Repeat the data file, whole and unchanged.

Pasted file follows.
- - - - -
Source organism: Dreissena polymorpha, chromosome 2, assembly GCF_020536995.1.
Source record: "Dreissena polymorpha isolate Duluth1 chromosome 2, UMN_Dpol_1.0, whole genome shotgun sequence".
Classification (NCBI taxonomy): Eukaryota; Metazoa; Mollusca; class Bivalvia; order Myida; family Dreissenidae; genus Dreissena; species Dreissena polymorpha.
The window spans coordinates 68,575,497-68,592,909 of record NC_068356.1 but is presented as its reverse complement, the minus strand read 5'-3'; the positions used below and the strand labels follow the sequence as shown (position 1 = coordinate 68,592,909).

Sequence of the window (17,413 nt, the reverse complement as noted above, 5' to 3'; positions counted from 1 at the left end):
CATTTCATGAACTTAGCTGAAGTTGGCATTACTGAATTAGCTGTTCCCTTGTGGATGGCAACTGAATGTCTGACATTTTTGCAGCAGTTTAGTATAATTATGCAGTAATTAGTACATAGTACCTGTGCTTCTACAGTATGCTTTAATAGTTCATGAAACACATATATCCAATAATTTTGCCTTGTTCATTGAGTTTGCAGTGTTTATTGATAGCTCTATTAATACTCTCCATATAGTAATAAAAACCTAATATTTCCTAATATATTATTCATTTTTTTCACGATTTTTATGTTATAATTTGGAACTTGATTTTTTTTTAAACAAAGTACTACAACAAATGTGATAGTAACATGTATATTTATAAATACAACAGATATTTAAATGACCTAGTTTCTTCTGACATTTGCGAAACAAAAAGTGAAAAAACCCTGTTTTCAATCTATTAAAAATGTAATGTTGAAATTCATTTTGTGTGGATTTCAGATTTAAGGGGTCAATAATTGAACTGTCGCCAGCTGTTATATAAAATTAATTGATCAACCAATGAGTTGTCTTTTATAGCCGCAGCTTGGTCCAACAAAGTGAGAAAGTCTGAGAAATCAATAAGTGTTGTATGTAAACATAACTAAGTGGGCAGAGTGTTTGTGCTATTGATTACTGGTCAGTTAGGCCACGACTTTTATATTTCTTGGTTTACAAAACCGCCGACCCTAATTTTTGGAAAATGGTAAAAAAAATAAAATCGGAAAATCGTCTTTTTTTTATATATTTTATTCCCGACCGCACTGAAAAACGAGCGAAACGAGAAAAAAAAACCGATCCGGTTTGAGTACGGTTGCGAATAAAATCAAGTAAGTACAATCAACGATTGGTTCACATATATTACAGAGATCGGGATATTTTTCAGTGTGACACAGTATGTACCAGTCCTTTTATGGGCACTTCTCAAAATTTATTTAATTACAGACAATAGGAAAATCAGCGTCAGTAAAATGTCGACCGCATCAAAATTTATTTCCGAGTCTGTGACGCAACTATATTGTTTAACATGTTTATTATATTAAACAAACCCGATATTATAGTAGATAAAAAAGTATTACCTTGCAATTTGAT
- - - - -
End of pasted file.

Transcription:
Source organism: Dreissena polymorpha, chromosome 2, assembly GCF_020536995.1.
Source record: "Dreissena polymorpha isolate Duluth1 chromosome 2, UMN_Dpol_1.0, whole genome shotgun sequence".
Classification (NCBI taxonomy): Eukaryota; Metazoa; Mollusca; class Bivalvia; order Myida; family Dreissenidae; genus Dreissena; species Dreissena polymorpha.
The window spans coordinates 68,575,497-68,592,909 of record NC_068356.1 but is presented as its reverse complement, the minus strand read 5'-3'; the positions used below and the strand labels follow the sequence as shown (position 1 = coordinate 68,592,909).

Sequence of the window (17,413 nt, the reverse complement as noted above, 5' to 3'; positions counted from 1 at the left end):
CATTTCATGAACTTAGCTGAAGTTGGCATTACTGAATTAGCTGTTCCCTTGTGGATGGCAACTGAATGTCTGACATTTTTGCAGCAGTTTAGTATAATTATGCAGTAATTAGTACATAGTACCTGTGCTTCTACAGTATGCTTTAATAGTTCATGAAACACATATATCCAATAATTTTGCCTTGTTCATTGAGTTTGCAGTGTTTATTGATAGCTCTATTAATACTCTCCATATAGTAATAAAAACCTAATATTTCCTAATATATTATTCATTTTTTTCACGATTTTTATGTTATAATTTGGAACTTGATTTTTTTTTAAACAAAGTACTACAACAAATGTGATAGTAACATGTATATTTATAAATACAACAGATATTTAAATGACCTAGTTTCTTCTGACATTTGCGAAACAAAAAGTGAAAAAACCCTGTTTTCAATCTATTAAAAATGTAATGTTGAAATTCATTTTGTGTGGATTTCAGATTTAAGGGGTCAATAATTGAACTGTCGCCAGCTGTTATATAAAATTAATTGATCAACCAATGAGTTGTCTTTTATAGCCGCAGCTTGGTCCAACAAAGTGAGAAAGTCTGAGAAATCAATAAGTGTTGTATGTAAACATAACTAAGTGGGCAGAGTGTTTGTGCTATTGATTACTGGTCAGTTAGGCCACGACTTTTATATTTCTTGGTTTACAAAACCGCCGACCCTAATTTTTGGAAAATGGTAAAAAAAATAAAATCGGAAAATCGTCTTTTTTTTATATATTTTATTCCCGACCGCACTGAAAAACGAGCGAAACGAGAAAAAAAAACCGATCCGGTTTGAGTACGGTTGCGAATAAAATCAAGTAAGTACAATCAACGATTGGTTCACATATATTACAGAGATCGGGATATTTTTCAGTGTGACACAGTATGTACCAGTCCTTTTATGGGCACTTCTCAAAATTTATTTAATTACAGACAATAGGAAAATCAGCGTCAGTAAAATGTCGACCGCATCAAAATTTATTTCCGAGTCTGTGACGCAACTATATTGTTTAACATGTTTATTATATTAAACAAACCCGATATTATAGTAGATAAAAAAGTATTACCTTGCAATTTGAT